Going for a lean look, Vetter installed separate instruments and a traditional chromed headlamp. The gaitered forks also made way for cleaner Ceriani-style units, although these were later lengthened 50mm by Pete Coleman at BSA in the UK. Painting the prototype in ‘Camaro Hugger Red’, Vetter had this up and running by September, 1969.

BSA executives approved a limited-production run of the Vetter Rocket during 1971 to test the market which, at the time, was surprising considering the precarious financial state of the company. Vetter hadn’t even visited England at that stage and the transition from prototype to production machine required the one-piece tank and seat to be modified to incorporate a steel fuel cell within the fibreglass. What didn’t change was the tank shape and the tiny 9.0-litre fuel capacity.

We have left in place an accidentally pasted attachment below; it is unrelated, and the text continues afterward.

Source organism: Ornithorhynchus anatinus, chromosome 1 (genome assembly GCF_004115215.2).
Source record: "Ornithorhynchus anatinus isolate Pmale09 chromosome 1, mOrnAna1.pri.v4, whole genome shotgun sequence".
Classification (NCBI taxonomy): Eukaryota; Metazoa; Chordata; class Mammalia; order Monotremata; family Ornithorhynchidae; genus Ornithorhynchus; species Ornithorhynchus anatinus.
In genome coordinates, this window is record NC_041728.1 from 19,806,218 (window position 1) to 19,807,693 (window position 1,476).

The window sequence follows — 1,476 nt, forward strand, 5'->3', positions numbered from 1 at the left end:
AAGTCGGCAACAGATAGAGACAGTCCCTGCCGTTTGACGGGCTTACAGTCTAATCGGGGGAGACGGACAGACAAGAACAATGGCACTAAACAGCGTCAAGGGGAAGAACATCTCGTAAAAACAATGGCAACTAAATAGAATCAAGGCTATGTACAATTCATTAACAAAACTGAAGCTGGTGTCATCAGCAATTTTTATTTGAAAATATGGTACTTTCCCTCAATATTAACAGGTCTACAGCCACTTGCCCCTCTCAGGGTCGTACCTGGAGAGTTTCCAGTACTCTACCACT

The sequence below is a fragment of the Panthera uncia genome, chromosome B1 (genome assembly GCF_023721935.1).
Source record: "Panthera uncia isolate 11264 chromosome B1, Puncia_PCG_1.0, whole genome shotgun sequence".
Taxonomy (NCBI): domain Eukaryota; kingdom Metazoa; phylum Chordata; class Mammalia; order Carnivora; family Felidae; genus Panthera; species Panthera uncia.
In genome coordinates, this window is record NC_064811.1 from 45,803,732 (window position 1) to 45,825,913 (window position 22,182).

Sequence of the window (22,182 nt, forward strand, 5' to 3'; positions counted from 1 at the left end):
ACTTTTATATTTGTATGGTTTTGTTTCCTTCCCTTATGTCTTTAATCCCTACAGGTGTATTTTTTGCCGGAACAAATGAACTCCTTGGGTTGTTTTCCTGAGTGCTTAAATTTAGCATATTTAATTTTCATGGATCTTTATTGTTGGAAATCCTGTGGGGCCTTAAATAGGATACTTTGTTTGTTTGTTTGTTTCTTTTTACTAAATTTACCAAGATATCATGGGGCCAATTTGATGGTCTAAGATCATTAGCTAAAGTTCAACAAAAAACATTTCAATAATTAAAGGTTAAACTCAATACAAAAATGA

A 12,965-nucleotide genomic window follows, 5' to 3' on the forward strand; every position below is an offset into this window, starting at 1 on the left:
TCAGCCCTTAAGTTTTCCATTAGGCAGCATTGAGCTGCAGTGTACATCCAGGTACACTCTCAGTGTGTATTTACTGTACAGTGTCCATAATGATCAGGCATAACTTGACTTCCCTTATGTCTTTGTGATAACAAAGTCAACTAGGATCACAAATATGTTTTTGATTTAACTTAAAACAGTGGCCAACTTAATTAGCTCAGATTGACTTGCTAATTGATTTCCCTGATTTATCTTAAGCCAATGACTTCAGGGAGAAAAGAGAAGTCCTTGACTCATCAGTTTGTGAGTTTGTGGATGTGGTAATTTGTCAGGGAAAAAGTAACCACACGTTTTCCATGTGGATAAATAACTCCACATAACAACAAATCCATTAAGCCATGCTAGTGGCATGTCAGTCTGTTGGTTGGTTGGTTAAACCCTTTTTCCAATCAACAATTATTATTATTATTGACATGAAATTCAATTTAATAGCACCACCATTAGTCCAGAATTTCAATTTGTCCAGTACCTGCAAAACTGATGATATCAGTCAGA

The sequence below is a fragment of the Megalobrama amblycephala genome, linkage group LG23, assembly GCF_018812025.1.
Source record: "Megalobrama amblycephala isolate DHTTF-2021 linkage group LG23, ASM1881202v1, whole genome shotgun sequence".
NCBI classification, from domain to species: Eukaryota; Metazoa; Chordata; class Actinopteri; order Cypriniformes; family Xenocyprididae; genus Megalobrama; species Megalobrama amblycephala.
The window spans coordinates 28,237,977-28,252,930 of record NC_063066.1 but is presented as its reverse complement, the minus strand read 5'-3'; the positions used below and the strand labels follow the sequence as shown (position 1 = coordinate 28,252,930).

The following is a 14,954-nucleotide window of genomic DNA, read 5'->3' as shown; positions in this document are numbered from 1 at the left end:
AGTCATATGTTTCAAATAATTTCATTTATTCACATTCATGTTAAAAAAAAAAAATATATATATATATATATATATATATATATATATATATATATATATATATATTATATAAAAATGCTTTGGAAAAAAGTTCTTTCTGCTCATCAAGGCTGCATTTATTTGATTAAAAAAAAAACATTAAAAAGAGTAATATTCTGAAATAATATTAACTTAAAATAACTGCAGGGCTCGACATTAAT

As the BSA engine was hardly noted for fuel frugality, the Hurricane was definitely not designed for long-distance touring.

However, poor management saw the entire Triumph and BSA line-up miss the 1971 US season and it wasn’t until late 1971 that the pre-production Vetter Rocket appeared. This was amazingly close in specification to the prototype but for a conical hub, twin leading-shoe front brake from the A75 that year.

The Vetter Rocket also received Borrani light alloy 19- and 18-inch wheels and an ‘Aztec Red’ colour scheme.

Unfortunately, the finalisation of the production version coincided with the closure of BSA’s Small Heath factory so the Vetter was transferred to the Triumph plant at Meriden for further development. Thus, when it finally went into production in September 1972, the official model name was the Triumph X75 Hurricane, although it was still essentially a BSA Rocket Three, as evidenced by the forward-slanted cylinders. The name also carried on a BSA tradition of meteorological themes: Cyclone, Lightning and Thunderbolt being others.

The general specifications were that of the four-speed BSA A75 but some Hurricanes were also based on the five-speed A75V.